by Alice Baldock
Today we experienced two very different parts of the same city. Our morning was spent on the stunning island of Miyajima, which is largely dedicated to a Shintō shrine called the Itsukushima Shrine. Though largely marketed towards tourists such as ourselves, it still had a certain atmosphere which felt genuinely sacred. We were shown around by a very friendly guide, however I have to admit I spent a little while distracted by the deer which roam the streets of the island. They are so tame that they let you pet them; something which I have never experienced. Although I think perhaps the deer were more interested in what was inside my bag than in me, I maintain that they loved me enough to let me pet them!
We were lucky enough to witness a wedding at the shrine. This was something of a culture shock to me and some of the others, as the bride was wearing very different clothes to what brides wear in my own culture. She was clad in white – the same as many other European weddings – but she was also wearing a hood which hid her hair and the top of her face from view. She appeared very solemn, and the occasion seemed more formal and ritualistic compared to others weddings I have seen. After the wedding the couple rode a kind of carriage around town, and both looked much happier than during the ceremony.
After leaving this place which seemed full of natural, human and spiritual life, we moved to a very different place, the Hiroshima Peace Memorial Park. I wasn’t sure what to expect, but the park itself was eerily peaceful. Many residents of the city walked through it as though it was integrated into daily life, yet still retained a sense of respect for the area. After touring the park, we talked with a survivor of the atomic bomb which was dropped on Hiroshima. Her story was harrowing, and she conjured images which I did not want to confront. I think, however, that is important to remember large-scale human atrocities such as this, to remind us that they happened to people, not characters in a story. I left the park and museum feeling quite out-of-sorts, saddened by the fact this had happened and also finding it very hard to comprehend.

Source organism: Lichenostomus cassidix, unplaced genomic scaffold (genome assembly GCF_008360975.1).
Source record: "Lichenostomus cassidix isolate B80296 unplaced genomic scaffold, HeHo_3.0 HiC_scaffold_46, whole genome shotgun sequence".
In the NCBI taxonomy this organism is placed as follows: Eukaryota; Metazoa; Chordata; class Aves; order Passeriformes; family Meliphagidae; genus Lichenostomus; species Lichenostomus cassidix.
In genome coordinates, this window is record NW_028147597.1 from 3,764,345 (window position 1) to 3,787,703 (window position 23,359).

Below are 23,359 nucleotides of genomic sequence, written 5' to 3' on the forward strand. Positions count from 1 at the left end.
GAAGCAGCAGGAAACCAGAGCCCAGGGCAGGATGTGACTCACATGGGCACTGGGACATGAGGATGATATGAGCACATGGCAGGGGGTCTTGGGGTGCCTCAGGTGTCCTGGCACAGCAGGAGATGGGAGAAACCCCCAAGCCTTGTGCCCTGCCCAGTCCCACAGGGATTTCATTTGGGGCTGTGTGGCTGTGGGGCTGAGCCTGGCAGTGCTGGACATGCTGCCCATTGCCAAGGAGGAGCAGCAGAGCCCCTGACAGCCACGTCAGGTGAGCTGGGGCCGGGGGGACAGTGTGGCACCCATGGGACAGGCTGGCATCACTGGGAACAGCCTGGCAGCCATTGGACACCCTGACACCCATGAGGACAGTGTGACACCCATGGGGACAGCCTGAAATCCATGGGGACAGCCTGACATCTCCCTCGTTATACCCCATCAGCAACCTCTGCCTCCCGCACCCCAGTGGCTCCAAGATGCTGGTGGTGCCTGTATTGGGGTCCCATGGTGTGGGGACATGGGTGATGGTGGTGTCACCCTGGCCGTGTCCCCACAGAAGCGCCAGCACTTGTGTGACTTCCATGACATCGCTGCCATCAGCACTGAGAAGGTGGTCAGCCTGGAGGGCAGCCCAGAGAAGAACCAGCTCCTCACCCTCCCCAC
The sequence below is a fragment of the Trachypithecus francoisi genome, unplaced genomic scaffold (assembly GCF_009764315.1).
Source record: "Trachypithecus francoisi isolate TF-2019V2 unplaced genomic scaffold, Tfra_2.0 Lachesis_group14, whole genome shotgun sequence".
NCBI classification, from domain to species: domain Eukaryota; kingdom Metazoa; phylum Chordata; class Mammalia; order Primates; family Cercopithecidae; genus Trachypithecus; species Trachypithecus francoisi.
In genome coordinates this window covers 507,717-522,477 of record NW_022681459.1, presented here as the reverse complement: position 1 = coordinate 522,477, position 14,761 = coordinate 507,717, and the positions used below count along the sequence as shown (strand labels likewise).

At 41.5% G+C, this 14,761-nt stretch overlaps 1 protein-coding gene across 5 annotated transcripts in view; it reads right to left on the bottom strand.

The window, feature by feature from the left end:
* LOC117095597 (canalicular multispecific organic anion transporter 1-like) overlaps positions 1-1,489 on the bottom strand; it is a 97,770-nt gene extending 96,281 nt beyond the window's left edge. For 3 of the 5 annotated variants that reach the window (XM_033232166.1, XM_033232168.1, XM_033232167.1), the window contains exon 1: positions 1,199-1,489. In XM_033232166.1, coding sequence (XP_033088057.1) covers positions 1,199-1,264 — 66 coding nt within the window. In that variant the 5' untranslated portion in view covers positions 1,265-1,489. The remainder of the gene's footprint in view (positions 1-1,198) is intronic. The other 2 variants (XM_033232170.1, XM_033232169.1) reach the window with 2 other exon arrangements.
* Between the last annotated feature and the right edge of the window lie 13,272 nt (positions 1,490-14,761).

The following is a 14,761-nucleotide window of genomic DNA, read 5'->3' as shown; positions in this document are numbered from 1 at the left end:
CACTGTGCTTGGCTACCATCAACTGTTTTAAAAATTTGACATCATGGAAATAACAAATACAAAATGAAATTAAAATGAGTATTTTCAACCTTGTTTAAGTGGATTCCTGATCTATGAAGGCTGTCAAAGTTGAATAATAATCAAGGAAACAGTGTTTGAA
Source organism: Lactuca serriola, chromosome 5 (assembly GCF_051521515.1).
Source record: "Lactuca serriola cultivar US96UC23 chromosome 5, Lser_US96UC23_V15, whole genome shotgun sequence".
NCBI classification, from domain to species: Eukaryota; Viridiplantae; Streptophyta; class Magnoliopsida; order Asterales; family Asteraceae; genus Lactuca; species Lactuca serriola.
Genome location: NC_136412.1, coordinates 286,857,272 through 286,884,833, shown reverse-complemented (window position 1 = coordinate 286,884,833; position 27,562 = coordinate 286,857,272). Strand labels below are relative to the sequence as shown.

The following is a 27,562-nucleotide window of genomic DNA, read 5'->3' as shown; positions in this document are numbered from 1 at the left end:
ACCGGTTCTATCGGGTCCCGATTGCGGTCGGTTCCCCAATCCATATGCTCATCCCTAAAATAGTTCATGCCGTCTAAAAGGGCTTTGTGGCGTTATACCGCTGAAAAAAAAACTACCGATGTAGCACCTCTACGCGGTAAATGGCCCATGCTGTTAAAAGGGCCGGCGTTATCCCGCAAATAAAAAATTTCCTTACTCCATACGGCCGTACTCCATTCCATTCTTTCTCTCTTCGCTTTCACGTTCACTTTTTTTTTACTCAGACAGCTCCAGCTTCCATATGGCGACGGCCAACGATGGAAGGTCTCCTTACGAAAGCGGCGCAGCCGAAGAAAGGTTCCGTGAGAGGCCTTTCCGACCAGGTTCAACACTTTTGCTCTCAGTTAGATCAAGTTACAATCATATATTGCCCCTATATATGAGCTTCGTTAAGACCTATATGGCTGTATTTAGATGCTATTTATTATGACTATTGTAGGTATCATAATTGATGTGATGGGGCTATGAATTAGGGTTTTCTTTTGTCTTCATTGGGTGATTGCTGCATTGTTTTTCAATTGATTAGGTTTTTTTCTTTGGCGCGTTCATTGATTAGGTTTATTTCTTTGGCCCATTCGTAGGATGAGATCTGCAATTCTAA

We ended the day moving away from the twentieth century and into the twenty-first by taking the Shinkansen, or bullet train, from Hiroshima to Osaka. The day was a mixture of past and future, of destruction and peace, and of nature and technology.
Pictures by Alice Baldock and Inga Menke